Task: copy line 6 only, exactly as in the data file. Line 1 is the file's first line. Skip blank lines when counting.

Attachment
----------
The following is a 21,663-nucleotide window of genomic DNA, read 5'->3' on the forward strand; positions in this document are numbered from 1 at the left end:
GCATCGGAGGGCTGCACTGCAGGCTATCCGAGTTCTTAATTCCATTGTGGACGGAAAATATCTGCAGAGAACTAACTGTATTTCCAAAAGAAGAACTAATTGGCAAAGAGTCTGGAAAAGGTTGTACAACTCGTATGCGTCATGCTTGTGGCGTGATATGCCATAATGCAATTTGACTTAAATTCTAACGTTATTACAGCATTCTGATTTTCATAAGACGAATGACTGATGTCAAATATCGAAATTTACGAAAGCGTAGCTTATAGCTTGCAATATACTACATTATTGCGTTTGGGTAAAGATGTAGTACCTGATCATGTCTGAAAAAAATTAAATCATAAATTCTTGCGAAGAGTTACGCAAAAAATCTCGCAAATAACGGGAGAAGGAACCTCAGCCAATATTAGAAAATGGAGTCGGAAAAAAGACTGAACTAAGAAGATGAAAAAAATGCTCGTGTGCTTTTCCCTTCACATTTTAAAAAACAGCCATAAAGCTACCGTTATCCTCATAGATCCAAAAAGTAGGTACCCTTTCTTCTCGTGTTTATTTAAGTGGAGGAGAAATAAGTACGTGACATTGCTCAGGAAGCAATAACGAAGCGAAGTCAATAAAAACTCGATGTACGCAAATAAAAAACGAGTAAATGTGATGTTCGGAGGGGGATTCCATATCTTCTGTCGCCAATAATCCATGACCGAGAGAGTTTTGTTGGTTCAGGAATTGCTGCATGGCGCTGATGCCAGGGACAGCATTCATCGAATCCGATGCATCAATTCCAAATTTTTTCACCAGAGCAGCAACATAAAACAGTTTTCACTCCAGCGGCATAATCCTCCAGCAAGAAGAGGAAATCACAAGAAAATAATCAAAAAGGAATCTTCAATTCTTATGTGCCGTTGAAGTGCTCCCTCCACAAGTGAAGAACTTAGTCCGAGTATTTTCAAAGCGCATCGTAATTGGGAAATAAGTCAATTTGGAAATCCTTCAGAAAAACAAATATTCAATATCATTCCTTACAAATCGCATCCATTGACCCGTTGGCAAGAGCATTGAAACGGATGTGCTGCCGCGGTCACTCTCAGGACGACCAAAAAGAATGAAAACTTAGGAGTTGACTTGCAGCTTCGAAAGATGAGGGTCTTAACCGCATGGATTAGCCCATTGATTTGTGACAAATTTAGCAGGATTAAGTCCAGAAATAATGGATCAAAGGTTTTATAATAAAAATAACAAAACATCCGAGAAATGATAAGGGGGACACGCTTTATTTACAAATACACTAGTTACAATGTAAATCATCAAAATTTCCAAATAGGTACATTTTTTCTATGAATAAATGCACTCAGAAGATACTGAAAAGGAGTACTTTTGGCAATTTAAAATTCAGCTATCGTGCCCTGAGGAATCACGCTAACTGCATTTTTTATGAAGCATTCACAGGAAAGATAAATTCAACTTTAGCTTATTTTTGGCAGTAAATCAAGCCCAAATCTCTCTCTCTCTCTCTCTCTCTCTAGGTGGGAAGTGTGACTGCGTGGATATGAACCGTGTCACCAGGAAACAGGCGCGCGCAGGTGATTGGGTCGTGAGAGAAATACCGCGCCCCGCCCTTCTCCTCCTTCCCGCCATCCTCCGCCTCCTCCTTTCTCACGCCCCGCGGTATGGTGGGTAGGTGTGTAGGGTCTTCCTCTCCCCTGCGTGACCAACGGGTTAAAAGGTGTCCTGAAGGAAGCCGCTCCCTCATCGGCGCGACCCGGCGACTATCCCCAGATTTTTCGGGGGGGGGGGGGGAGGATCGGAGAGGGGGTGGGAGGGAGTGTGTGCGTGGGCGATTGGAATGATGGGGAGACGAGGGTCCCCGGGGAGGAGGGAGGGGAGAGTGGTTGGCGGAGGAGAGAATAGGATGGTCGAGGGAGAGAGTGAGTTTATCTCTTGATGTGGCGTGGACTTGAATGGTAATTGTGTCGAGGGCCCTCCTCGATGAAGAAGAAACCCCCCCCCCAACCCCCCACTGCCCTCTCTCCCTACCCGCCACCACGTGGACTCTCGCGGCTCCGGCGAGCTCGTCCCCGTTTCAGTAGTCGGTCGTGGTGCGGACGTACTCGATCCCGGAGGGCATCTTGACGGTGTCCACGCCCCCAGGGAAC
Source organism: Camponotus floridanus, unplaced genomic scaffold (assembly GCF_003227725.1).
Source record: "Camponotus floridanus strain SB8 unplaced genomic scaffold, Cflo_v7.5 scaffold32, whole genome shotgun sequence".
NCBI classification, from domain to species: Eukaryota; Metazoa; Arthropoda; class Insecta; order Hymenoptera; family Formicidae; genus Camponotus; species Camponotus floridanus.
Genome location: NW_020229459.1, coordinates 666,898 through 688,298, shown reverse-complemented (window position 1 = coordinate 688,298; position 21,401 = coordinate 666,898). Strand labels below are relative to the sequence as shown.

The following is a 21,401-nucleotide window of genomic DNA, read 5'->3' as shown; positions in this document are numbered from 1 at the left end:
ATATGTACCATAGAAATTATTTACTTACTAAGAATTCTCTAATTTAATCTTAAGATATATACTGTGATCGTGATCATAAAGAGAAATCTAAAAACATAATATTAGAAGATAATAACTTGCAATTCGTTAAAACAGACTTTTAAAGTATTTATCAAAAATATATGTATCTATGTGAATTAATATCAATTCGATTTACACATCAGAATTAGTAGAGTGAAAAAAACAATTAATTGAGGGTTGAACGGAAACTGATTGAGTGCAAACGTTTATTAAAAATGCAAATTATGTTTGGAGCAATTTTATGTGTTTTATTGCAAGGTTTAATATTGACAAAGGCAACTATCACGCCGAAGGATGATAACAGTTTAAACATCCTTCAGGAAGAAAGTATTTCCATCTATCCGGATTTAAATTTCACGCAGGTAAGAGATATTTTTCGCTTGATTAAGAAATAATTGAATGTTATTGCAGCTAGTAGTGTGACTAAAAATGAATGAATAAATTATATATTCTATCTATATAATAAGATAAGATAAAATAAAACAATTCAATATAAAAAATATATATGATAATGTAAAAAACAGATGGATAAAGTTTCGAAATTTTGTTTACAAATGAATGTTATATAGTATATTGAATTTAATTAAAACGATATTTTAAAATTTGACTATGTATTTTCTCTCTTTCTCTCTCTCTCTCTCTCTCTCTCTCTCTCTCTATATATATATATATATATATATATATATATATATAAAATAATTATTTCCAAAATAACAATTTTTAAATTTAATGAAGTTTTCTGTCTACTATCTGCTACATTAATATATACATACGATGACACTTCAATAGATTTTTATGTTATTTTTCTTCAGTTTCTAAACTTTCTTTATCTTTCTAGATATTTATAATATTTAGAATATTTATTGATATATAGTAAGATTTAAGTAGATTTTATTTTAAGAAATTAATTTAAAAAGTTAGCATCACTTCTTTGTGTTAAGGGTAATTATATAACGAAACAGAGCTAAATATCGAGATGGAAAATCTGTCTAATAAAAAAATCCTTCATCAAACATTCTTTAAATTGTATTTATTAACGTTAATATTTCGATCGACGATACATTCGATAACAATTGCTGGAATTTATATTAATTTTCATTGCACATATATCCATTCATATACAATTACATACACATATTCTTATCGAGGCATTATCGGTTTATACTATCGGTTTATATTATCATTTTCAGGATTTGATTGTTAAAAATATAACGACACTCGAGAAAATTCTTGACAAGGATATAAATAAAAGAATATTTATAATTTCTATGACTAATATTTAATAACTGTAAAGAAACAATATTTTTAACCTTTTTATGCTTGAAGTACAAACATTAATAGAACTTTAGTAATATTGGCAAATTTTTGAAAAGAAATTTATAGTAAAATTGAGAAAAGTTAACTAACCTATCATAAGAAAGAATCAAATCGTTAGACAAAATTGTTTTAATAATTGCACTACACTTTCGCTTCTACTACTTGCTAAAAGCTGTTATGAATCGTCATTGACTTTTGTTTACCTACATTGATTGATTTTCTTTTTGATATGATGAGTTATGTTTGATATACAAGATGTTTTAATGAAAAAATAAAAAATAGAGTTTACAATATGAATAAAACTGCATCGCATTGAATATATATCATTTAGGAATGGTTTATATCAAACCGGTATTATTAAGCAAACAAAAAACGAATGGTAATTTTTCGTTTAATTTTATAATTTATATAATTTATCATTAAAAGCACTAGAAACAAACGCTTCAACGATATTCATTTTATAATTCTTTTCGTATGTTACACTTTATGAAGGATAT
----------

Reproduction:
Genome location: NW_020229459.1, coordinates 666,898 through 688,298, shown reverse-complemented (window position 1 = coordinate 688,298; position 21,401 = coordinate 666,898). Strand labels below are relative to the sequence as shown.